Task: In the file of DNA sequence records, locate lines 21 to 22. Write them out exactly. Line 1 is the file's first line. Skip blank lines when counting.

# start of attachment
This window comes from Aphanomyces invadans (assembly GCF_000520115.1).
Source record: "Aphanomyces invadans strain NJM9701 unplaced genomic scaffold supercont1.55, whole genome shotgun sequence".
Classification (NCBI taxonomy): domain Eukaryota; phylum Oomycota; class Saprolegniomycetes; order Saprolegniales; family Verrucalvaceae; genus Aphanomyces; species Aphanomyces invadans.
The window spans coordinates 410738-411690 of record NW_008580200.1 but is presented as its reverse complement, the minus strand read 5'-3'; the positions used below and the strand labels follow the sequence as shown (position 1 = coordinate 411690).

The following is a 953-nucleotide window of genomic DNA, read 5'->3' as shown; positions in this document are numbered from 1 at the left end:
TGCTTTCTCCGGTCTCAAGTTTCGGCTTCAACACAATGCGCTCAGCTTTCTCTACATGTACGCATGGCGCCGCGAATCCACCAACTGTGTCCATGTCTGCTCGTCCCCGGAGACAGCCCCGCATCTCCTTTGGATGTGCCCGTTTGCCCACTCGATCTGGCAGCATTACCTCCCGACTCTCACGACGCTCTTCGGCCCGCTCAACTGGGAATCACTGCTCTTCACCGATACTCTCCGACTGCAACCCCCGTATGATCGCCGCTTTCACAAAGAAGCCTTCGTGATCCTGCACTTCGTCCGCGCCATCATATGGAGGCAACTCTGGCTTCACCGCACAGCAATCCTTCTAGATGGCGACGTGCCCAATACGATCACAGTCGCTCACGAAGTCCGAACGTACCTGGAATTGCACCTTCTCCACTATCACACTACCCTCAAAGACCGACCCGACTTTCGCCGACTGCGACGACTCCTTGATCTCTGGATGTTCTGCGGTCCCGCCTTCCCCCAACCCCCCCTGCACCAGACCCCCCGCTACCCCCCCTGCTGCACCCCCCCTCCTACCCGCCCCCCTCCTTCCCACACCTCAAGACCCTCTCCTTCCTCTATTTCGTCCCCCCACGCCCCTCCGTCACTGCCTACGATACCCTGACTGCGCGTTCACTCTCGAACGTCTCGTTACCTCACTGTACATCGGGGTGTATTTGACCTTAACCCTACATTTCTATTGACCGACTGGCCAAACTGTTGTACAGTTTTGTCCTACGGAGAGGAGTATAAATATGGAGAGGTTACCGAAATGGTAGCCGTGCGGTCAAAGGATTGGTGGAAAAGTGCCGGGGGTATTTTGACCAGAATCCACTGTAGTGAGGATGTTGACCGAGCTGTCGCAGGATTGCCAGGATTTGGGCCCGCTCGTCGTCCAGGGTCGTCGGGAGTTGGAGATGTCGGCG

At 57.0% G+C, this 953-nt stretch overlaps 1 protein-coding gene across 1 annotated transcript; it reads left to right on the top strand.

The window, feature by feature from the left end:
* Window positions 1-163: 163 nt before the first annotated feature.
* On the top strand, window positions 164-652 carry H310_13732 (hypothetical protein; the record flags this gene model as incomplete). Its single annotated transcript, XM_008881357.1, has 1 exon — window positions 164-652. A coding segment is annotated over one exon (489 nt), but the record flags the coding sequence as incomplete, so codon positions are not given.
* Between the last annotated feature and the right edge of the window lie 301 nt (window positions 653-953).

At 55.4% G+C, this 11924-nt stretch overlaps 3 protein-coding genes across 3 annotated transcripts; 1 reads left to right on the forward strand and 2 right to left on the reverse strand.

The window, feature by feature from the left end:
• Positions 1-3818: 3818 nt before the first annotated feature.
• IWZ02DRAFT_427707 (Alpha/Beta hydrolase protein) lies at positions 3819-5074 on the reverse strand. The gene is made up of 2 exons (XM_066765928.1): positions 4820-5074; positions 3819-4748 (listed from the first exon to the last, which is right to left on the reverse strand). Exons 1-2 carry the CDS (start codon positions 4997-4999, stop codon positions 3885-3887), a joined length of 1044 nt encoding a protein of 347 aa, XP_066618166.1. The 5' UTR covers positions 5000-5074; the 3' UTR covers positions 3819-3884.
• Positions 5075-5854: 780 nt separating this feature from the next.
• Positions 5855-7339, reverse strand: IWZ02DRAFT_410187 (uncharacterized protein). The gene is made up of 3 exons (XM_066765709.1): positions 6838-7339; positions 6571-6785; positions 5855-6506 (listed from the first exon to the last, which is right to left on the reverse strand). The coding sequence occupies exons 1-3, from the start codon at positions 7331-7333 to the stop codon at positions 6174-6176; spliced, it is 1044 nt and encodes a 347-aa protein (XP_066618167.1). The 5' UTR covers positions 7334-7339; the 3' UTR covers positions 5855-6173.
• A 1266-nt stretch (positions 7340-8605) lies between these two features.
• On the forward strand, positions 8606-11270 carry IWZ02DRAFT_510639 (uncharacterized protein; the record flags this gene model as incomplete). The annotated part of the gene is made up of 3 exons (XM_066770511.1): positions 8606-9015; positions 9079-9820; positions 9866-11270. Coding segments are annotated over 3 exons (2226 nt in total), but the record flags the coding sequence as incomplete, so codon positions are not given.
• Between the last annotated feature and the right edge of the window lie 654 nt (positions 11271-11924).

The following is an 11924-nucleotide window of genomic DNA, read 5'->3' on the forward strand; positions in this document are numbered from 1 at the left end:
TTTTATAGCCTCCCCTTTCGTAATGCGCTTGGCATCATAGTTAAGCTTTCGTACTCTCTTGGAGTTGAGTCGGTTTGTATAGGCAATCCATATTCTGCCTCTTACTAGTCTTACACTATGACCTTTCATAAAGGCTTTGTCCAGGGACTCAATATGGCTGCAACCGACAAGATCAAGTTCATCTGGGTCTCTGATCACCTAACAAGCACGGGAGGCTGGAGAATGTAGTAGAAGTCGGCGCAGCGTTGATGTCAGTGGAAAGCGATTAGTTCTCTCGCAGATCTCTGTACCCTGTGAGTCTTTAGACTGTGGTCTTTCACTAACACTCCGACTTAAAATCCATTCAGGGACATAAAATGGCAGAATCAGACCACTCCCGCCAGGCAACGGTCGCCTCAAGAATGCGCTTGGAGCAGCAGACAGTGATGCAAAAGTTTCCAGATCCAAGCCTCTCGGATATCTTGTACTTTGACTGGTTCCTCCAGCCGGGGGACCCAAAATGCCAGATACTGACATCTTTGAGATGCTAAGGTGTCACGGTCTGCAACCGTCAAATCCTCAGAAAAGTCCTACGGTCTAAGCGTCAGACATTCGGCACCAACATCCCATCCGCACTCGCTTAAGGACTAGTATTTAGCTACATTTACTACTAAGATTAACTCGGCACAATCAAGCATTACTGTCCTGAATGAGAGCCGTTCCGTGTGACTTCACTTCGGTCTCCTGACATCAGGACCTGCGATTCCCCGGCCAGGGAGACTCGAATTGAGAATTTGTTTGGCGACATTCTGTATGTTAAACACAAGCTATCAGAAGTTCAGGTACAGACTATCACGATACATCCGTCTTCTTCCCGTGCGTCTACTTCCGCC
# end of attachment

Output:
The following is an 11924-nucleotide window of genomic DNA, read 5'->3' on the forward strand; positions in this document are numbered from 1 at the left end:
TTTTATAGCCTCCCCTTTCGTAATGCGCTTGGCATCATAGTTAAGCTTTCGTACTCTCTTGGAGTTGAGTCGGTTTGTATAGGCAATCCATATTCTGCCTCTTACTAGTCTTACACTATGACCTTTCATAAAGGCTTTGTCCAGGGACTCAATATGGCTGCAACCGACAAGATCAAGTTCATCTGGGTCTCTGATCACCTAACAAGCACGGGAGGCTGGAGAATGTAGTAGAAGTCGGCGCAGCGTTGATGTCAGTGGAAAGCGATTAGTTCTCTCGCAGATCTCTGTACCCTGTGAGTCTTTAGACTGTGGTCTTTCACTAACACTCCGACTTAAAATCCATTCAGGGACATAAAATGGCAGAATCAGACCACTCCCGCCAGGCAACGGTCGCCTCAAGAATGCGCTTGGAGCAGCAGACAGTGATGCAAAAGTTTCCAGATCCAAGCCTCTCGGATATCTTGTACTTTGACTGGTTCCTCCAGCCGGGGGACCCAAAATGCCAGATACTGACATCTTTGAGATGCTAAGGTGTCACGGTCTGCAACCGTCAAATCCTCAGAAAAGTCCTACGGTCTAAGCGTCAGACATTCGGCACCAACATCCCATCCGCACTCGCTTAAGGACTAGTATTTAGCTACATTTACTACTAAGATTAACTCGGCACAATCAAGCATTACTGTCCTGAATGAGAGCCGTTCCGTGTGACTTCACTTCGGTCTCCTGACATCAGGACCTGCGATTCCCCGGCCAGGGAGACTCGAATTGAGAATTTGTTTGGCGACATTCTGTATGTTAAACACAAGCTATCAGAAGTTCAGGTACAGACTATCACGATACATCCGTCTTCTTCCCGTGCGTCTACTTCCGCC